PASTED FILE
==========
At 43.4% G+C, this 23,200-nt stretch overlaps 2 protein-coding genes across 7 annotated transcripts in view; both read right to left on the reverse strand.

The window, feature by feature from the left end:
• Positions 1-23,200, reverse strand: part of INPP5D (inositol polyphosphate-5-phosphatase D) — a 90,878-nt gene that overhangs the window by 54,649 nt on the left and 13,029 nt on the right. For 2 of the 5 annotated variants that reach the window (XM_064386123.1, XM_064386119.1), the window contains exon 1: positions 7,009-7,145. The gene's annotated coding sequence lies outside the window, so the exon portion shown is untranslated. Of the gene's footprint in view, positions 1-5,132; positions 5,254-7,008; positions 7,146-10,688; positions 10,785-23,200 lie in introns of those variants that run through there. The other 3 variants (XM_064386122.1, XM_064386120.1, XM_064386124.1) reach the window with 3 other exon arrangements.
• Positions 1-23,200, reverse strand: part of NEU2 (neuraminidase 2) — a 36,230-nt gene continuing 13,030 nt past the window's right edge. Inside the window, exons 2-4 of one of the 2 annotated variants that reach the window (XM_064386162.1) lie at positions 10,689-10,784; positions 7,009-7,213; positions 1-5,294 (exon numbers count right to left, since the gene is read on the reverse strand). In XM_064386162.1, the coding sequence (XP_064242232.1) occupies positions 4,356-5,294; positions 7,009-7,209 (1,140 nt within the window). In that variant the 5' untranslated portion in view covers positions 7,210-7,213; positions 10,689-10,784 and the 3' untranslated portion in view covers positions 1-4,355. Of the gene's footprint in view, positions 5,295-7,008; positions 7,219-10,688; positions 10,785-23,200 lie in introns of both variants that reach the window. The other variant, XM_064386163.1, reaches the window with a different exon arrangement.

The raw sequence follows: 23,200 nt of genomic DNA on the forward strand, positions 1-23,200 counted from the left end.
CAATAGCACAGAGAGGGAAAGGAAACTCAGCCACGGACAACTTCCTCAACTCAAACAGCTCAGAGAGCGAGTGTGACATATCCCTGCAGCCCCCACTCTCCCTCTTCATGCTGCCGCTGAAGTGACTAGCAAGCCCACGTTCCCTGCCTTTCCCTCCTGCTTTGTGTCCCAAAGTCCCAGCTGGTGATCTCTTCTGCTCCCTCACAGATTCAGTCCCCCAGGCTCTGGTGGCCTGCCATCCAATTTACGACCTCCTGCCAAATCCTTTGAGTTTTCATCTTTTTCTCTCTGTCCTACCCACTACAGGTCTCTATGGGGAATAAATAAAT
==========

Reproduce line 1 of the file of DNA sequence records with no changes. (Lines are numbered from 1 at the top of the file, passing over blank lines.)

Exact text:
At 43.4% G+C, this 23,200-nt stretch overlaps 2 protein-coding genes across 7 annotated transcripts in view; both read right to left on the reverse strand.